I can use the Java MQ Api to put and get messages. I can also disable gets and put on a queue.

During a migration project, we'll have an App running in parallell. Old and New. Old and New will have their own separate queues. I regulary have messages from a client going to Old. Occasionally want the msgs to flow to New instead.

wondering if MQ supports a gate/switch concept. where via API I can point a queue to go only to New, or only to Old, for a short time.

Trying to avoid going to message based routing via WMB since I dont have to do that today. THe parallel mode is only for a few months.


You do not mention the version of MQ or whether there are message affinities or dependence on preserving the MQMD.MsgID. These are critical in devising a solution to this problem. I'll try to describe enough options so that at least one will be viable whatever version you are at.

The easiest thing to do is to have the messages arrive on an alias over a topic. Any message that arrives is published immediately on that topic. Then it is a simple matter to generate administrative subscriptions to direct messages to the queues on which the apps needing the messages are listening. This is entirely a configuration change and requires no external components, processes or code. It is available from v7.1 of MQ and higher, which is to say any of the currently supported versions of MQ.

The down side is that IBM MQ will change the MQMD.MsgID from the time the message is received on the topic to the time it is published on the application's input queue. This breaks the app's ability to use the MQMD.MsgID of the incoming message as a correlation ID when replying. If the requesting app pre-loads the correlation ID or doesn't rely on a correlation ID, this is not an issue.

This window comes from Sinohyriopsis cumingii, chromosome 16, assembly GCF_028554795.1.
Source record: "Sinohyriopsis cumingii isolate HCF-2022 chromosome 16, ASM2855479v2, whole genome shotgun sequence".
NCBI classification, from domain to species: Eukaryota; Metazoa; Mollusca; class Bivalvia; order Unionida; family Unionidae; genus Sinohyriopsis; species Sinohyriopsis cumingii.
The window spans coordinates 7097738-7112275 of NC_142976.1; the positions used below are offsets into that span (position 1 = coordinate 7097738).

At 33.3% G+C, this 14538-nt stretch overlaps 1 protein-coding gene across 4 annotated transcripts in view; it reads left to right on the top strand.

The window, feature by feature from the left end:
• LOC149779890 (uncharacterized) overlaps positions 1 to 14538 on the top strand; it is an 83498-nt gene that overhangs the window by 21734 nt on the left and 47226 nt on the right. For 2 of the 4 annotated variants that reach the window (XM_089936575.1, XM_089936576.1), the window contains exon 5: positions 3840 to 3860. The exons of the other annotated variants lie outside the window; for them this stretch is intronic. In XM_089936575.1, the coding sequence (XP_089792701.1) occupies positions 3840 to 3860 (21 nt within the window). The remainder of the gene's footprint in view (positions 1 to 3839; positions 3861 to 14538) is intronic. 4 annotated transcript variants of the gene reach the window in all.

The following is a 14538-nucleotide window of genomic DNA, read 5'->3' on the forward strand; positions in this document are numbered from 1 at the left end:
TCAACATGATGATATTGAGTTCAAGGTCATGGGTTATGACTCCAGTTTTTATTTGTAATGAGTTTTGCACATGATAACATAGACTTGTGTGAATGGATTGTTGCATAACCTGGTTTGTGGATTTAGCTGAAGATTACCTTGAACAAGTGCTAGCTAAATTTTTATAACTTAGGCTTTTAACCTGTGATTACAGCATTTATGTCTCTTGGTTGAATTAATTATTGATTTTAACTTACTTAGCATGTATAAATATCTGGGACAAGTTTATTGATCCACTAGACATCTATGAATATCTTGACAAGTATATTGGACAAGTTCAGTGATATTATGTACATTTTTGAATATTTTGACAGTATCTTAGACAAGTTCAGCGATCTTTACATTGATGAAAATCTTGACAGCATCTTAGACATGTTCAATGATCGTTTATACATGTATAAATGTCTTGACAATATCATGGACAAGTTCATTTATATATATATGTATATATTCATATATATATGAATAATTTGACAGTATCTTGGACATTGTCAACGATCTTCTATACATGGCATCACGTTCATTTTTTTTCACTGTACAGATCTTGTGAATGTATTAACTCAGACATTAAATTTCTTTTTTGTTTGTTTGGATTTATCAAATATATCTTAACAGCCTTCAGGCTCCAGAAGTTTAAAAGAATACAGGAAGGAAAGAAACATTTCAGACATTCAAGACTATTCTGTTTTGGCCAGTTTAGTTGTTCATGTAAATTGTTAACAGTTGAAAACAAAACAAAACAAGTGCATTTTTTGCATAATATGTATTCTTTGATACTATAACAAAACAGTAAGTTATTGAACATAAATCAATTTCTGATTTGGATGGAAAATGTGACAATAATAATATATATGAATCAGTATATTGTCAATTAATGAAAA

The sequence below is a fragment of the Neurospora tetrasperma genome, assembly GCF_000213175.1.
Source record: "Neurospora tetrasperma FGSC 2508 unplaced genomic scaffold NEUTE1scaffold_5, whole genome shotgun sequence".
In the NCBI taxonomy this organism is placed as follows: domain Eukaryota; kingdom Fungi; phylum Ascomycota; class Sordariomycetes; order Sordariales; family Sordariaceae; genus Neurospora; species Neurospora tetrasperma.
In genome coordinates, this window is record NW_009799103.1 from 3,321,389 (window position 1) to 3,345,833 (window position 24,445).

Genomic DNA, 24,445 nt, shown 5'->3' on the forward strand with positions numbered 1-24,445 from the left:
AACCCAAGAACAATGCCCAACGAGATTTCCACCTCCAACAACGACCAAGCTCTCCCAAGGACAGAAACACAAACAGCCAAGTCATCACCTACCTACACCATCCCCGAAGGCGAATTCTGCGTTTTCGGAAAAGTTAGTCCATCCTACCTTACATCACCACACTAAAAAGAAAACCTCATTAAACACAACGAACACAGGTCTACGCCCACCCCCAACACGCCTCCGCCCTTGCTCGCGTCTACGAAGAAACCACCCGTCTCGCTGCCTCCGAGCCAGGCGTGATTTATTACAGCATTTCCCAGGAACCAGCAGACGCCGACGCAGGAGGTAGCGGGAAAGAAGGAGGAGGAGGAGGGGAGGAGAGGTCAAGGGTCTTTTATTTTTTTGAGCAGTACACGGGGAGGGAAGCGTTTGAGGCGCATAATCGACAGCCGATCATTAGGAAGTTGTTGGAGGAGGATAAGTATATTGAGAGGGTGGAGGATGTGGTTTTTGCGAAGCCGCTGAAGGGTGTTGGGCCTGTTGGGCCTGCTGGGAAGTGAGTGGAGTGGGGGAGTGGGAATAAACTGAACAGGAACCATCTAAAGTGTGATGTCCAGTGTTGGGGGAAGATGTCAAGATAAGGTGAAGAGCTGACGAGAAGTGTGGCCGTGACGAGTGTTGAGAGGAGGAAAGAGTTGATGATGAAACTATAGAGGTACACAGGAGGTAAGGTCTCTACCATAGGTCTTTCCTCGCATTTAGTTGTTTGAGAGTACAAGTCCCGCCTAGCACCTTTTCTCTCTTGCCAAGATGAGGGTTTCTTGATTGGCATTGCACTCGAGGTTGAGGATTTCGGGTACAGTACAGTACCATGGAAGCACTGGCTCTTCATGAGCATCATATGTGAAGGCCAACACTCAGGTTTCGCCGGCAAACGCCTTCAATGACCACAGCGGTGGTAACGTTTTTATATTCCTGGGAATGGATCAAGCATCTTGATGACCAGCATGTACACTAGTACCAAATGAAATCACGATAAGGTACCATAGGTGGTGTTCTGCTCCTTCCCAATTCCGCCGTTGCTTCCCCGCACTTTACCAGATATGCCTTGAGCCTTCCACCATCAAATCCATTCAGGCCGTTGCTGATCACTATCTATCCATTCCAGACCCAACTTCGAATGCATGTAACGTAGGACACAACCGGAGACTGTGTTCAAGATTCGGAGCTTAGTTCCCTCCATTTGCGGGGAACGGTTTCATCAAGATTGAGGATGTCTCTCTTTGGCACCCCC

But for apps where this is an issue, it gets a bit harder. You can alias over a queue and have inbound messages land on the alias. When you need to switch from one queue to another, you change the alias. There are a couple issues with this. The first is that it is never possible to deliver the message stream to more than one of the applications. In a parallel processing test it is often desirable to do exactly that and then compare summary or detail reports.

The second problem is more operational in nature. It isn't possible to change the alias while it is open. If the messages arrive over a RCVR, RQSTR or `CLUSRCVR channel, no problem. Stop the channe, switch the alias and restart the channel. In a series of MQSC script commands this can be done faster than it can be typed. However, if the applications putting the messages are connected in bindings mode or via client directly to the alias, they must all be stopped in order to change the alias.

That said, aliasing works on all versions of MQ out of the box.

Physical copy
One solution that's been around for quite some time is to use the Q program (SupportPac MA01) to direct the messages. In this scenario, the queue on which messages land is a local queue. The Q program is either triggered or set to constantly listen on the queue. When a message arrives, Q then copies it to one or both of the destination queues.

Switching the behavior if Q is triggered involves pre-defining 2 or 3 processes where each defines a different behavior - move new messages to QUEUEA, to QUEUEB or to both. Changing the queue's PROCESS attribute to point to a different process results in an instantaneous change of the behavior.

Alternatively, if Q is configured to listen on the queue forever then changing the behavior involves use of three different scripts to execute it where one causes messages to be copied to QUEUEA, another to QUEUEB and another to both queues. Changing the behavior involves killing the script and starting a different one.

The Q program works with all versions of MQ, regardless of whether it is triggered or scripted.

Downsides to this approach include the obvious - more moving parts. You have to trigger the queue or else make a transactional program act like a daemon. Not hard but if you are betting the business on it then perhaps some monitoring is in order to make sure the input queue doesn't start building.

Of all these methods, I really like the Pub/Sub version. It is extremely reliable, has the least moving parts, and if anything breaks it's under IBM support. When you need to change something, you can do that with minimal impact to the running applications. If at all possible, use that.

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